The five-year commitment is based upon research suggesting that, after five years, a new teacher is “hooked”–likely to remain in the profession for the long haul.

Although it is very early in the process, the indications are that the bill–or at least the general approach–enjoys widespread, bipartisan support.

Wouldn’t it be great if the upcoming session of the General Assembly turned out to be one in which Republican and Democratic lawmakers worked together on this and other measures to address the actual problems Indiana faces, rather than yet another iteration of the culture wars that have dominated past sessions? (Just the thought makes me tingly all over…)

Good for you, Speaker Bosma!

Now, can you bury S.B. 100? Somewhere deep?

How a Bill Shouldn’t Become a Law

Remember the old cartoon developed to teach students “how a bill becomes a law”?

A proposal is introduced. It is assigned to a committee that reviews it, hears testimony about it, and deliberates its merits. The committee then votes whether to advance the measure. If the vote is affirmative, the entire chamber votes on it.

In bicameral legislatures (those with both a House and Senate), a positive vote sends the bill to the other house, where the process is repeated.

Speaker of the House Brian Bosma is teaching young people–who are disproportionately interested in the fate of HJR 3–a different lesson.

What if a bill the Speaker really wants passed is assigned to a committee that actually does its job–a committee that deliberates based on the evidence before it and the testimony it has heard? What if that committee then concludes that the bill should be defeated?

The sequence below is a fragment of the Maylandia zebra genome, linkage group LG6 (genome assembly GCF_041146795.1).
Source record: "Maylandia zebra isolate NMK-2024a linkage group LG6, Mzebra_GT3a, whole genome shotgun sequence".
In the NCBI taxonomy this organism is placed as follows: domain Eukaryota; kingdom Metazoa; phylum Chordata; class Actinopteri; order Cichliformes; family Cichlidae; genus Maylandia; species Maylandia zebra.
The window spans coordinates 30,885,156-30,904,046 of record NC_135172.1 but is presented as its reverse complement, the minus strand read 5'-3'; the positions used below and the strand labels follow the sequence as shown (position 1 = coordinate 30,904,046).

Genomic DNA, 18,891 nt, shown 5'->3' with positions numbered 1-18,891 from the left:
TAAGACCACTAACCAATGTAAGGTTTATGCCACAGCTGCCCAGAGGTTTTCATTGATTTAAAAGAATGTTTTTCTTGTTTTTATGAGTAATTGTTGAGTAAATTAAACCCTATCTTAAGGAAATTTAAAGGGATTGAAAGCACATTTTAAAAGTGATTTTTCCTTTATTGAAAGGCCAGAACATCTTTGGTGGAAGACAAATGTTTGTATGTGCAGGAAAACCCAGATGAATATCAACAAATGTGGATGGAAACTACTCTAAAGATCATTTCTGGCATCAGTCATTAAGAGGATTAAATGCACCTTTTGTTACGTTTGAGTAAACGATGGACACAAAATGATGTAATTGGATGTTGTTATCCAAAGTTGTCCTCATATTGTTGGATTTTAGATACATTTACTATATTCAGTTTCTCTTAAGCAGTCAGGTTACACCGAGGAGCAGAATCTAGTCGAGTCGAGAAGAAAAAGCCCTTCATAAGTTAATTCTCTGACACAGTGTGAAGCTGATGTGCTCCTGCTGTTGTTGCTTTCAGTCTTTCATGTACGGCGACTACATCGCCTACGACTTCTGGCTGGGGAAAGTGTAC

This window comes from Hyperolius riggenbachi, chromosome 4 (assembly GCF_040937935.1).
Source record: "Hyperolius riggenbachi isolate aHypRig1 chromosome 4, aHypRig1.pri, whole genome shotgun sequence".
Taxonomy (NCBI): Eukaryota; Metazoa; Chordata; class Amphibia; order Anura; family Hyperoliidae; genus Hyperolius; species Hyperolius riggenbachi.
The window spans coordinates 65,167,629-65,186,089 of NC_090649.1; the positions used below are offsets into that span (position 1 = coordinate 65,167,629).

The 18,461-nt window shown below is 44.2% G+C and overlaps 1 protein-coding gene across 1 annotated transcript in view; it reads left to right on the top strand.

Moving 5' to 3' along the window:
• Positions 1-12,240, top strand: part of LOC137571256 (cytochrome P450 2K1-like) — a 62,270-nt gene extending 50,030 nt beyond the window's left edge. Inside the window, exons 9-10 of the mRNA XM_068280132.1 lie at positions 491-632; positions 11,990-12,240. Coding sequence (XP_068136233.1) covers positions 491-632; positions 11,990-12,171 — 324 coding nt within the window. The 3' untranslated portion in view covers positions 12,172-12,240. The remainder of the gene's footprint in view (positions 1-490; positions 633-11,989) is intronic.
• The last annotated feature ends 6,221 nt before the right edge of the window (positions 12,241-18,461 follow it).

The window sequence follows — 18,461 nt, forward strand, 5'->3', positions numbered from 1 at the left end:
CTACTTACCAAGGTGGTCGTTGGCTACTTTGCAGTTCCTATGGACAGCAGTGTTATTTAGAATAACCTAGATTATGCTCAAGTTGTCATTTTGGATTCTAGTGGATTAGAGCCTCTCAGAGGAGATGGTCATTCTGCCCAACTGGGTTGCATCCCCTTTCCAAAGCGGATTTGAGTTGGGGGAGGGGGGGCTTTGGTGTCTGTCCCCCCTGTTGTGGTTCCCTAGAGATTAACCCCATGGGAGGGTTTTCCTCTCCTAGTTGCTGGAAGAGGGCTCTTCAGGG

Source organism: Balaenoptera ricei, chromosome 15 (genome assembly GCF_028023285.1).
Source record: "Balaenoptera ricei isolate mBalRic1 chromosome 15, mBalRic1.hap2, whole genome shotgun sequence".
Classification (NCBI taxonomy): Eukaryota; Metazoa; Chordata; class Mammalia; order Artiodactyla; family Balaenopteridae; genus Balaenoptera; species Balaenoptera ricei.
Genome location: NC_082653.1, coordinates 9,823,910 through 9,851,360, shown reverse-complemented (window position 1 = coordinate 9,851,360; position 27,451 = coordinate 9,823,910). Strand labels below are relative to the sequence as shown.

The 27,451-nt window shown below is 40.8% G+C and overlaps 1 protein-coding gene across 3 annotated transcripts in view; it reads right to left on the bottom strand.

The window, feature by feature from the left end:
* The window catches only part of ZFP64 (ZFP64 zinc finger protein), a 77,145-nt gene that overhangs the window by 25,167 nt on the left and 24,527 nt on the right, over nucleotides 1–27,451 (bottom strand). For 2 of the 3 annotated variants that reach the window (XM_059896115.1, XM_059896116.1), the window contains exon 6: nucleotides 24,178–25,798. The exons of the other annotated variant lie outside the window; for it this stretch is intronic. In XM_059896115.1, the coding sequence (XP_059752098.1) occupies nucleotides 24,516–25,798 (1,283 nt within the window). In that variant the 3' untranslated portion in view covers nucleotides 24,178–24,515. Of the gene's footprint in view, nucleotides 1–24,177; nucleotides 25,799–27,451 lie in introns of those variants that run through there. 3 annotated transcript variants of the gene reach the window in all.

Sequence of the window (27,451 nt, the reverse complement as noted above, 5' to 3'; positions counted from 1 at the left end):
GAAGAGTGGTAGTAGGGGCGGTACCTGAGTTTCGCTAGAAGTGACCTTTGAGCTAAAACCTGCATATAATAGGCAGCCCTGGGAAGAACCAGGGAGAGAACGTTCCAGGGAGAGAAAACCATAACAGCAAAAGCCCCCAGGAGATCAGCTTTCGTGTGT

Why, you just change the rules.

You don’t abide by the decision of the lawmakers you assigned to make that decision.  You cheat.

Speaker Brian Bosma insists that there is nothing unusual in his decision to take HJR 3 away from the committee to which it was originally assigned. And it’s true that some bills are reassigned, mostly in order to expedite the process, or because on closer examination the bill really belonged elsewhere.

In this case, the change was made for one reason only: to get the result Bosma wants. The decision he couldn’t get playing by the rules.

Even more incredibly, the Speaker has scheduled the new committee’s vote for tomorrow. The vote will be taken without the benefit of evidence or testimony–but then, as we’ve seen, the Speaker considers evidence and testimony irrelevant. The only thing committee members need to to know is what the Speaker wants them to do.

Usually, the power plays and the wheeling/dealing is done behind the scenes. This time, that wasn’t possible. This time, everyone got to see what is seldom on public display: the House leadership’s absolute contempt for democracy and the rules of fair play.